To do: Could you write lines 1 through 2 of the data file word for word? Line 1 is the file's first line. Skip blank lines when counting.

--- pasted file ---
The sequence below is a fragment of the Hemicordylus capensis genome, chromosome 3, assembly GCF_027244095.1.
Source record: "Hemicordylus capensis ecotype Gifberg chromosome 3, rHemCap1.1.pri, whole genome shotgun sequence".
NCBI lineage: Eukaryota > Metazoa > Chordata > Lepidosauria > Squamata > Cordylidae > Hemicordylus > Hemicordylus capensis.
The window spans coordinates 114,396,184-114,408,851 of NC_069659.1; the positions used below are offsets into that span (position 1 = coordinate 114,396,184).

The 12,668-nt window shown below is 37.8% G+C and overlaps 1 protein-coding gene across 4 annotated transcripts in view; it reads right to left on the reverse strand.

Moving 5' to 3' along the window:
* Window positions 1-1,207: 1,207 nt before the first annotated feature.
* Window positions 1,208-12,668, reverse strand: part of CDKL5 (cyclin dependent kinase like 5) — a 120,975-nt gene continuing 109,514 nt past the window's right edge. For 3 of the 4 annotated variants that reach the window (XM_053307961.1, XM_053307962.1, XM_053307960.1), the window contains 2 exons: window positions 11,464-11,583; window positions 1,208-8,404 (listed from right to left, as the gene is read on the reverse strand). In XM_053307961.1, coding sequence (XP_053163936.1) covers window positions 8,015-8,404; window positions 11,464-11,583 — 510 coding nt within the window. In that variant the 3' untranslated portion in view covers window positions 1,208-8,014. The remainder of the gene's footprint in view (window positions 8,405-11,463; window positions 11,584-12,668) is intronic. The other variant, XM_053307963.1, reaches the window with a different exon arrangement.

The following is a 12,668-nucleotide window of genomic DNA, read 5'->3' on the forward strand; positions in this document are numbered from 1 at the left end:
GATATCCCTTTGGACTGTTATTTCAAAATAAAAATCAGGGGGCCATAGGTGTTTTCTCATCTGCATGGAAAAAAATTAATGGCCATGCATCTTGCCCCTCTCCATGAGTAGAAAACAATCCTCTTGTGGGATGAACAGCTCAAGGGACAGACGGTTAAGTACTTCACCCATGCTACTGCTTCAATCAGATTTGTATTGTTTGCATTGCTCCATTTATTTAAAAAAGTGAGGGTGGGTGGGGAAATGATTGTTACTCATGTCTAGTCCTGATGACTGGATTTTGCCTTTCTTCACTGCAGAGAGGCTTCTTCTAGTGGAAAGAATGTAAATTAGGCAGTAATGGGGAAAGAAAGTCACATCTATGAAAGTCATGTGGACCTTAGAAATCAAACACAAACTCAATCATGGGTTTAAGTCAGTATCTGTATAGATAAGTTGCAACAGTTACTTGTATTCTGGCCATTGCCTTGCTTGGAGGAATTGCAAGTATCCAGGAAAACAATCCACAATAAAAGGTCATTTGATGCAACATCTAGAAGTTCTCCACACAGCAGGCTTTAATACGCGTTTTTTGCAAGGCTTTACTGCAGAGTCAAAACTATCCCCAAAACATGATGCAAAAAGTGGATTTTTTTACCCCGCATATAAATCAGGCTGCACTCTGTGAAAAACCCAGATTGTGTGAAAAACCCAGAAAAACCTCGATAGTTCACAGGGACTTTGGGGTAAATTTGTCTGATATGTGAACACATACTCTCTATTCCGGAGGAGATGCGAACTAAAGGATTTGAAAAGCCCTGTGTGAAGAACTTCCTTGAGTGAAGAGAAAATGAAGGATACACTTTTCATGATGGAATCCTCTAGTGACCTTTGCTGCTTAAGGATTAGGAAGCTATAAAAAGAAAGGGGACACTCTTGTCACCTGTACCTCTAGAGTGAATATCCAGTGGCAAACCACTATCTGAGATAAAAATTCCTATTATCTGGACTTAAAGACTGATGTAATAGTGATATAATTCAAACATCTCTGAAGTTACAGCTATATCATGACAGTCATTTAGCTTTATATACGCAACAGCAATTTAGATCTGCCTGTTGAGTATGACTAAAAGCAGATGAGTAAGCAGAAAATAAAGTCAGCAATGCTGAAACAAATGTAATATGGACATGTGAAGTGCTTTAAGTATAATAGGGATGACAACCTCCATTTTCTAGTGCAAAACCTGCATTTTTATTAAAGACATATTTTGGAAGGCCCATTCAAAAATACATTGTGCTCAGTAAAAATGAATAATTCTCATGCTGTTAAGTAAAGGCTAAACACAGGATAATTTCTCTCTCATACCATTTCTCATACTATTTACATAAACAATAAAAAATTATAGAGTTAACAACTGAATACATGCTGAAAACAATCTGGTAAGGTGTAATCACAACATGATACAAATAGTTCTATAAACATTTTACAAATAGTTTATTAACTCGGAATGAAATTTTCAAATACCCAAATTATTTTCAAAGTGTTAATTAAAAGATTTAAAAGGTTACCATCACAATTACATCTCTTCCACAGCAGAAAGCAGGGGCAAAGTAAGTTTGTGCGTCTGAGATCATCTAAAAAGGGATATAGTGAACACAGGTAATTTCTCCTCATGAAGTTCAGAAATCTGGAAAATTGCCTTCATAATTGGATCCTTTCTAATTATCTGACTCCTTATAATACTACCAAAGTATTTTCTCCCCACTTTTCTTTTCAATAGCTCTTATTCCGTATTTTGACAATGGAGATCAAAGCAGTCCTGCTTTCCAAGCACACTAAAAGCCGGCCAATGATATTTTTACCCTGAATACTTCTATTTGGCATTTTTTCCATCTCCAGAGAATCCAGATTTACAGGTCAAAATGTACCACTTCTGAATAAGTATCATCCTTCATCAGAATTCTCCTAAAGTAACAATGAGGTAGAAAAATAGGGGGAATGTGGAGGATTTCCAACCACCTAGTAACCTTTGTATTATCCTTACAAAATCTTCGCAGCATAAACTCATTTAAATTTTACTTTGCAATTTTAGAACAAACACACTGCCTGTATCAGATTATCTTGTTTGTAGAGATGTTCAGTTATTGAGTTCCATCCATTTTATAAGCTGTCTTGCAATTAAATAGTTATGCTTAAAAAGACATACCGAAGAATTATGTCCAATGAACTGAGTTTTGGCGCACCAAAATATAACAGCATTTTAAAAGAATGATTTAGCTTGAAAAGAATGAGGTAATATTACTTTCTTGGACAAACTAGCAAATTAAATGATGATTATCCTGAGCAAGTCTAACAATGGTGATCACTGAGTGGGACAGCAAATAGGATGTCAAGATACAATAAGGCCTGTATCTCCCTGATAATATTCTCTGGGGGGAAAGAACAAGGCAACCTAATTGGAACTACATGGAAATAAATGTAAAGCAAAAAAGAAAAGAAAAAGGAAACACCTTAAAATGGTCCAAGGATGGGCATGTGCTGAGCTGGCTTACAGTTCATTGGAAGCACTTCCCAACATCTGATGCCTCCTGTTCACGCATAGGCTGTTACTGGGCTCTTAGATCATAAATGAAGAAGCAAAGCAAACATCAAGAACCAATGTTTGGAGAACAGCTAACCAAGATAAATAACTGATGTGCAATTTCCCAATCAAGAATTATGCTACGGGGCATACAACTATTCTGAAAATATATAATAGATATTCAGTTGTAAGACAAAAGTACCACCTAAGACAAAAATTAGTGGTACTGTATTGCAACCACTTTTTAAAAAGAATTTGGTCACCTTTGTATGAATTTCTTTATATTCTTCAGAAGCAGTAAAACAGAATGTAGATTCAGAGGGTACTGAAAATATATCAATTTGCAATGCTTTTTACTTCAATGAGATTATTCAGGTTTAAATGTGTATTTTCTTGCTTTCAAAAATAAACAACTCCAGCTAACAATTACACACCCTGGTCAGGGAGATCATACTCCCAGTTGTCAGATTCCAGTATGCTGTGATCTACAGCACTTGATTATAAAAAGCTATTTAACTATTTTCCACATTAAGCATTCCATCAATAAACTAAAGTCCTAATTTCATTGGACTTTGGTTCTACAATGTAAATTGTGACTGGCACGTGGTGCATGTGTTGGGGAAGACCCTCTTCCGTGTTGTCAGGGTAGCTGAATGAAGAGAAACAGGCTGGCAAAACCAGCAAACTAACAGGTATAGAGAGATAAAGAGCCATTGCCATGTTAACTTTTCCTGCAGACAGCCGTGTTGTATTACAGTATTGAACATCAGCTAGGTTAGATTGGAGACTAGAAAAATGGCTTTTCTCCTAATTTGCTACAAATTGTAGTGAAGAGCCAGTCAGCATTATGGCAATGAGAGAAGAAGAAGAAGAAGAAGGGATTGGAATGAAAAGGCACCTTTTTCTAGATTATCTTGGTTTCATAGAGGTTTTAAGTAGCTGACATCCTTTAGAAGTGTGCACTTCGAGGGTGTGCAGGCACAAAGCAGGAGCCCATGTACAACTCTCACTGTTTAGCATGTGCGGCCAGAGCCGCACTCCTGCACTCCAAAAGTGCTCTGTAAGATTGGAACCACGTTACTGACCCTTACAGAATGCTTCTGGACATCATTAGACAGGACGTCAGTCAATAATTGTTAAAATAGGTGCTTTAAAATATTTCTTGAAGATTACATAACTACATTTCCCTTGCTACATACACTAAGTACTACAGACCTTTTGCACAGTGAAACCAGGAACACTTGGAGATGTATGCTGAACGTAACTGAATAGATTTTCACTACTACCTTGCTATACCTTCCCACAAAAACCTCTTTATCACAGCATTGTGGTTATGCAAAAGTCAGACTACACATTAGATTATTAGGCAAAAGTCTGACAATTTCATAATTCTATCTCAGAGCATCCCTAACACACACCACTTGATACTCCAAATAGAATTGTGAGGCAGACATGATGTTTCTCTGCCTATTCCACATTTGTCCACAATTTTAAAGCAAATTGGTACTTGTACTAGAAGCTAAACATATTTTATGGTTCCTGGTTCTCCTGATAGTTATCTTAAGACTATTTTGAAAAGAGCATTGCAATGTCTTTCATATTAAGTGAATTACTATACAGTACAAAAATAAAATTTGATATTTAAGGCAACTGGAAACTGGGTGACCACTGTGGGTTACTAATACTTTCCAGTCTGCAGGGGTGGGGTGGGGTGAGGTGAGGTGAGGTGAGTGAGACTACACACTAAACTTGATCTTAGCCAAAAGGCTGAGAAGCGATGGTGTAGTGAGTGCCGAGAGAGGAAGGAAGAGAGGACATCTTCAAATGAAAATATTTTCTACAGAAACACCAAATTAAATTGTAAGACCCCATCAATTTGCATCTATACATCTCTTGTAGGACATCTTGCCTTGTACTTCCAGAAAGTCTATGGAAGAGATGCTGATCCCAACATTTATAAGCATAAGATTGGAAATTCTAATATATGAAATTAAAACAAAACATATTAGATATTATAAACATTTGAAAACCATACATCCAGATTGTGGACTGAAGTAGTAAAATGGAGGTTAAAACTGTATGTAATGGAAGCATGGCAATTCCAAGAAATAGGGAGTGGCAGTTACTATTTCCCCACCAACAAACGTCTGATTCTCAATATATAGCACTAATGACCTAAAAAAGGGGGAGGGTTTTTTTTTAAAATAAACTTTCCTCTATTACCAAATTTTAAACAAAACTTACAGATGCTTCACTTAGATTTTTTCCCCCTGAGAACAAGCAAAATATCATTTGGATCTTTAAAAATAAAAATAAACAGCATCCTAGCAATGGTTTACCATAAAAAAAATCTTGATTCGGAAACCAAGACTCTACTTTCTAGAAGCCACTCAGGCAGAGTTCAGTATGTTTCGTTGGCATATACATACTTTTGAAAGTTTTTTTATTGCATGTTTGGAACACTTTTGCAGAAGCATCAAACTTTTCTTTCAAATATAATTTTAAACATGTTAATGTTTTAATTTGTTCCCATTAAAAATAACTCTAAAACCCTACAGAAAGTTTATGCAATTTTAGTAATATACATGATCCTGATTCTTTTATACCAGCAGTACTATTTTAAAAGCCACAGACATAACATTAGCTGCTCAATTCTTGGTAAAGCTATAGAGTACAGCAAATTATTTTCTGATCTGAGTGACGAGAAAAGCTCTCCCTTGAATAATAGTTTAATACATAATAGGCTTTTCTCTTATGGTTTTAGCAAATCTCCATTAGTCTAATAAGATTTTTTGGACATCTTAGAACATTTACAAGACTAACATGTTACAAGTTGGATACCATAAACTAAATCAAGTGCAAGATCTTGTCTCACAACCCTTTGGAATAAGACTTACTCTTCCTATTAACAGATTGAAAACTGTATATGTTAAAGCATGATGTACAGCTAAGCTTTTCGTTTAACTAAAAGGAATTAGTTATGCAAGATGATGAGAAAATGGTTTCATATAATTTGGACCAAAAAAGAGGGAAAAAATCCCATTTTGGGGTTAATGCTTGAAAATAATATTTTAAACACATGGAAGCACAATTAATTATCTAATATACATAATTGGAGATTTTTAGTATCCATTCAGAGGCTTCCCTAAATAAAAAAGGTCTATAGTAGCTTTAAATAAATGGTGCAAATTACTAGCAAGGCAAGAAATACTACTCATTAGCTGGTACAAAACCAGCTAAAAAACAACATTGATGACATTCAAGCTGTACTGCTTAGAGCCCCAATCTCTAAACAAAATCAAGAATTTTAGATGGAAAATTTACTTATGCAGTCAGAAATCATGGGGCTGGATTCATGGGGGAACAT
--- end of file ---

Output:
The sequence below is a fragment of the Hemicordylus capensis genome, chromosome 3, assembly GCF_027244095.1.
Source record: "Hemicordylus capensis ecotype Gifberg chromosome 3, rHemCap1.1.pri, whole genome shotgun sequence".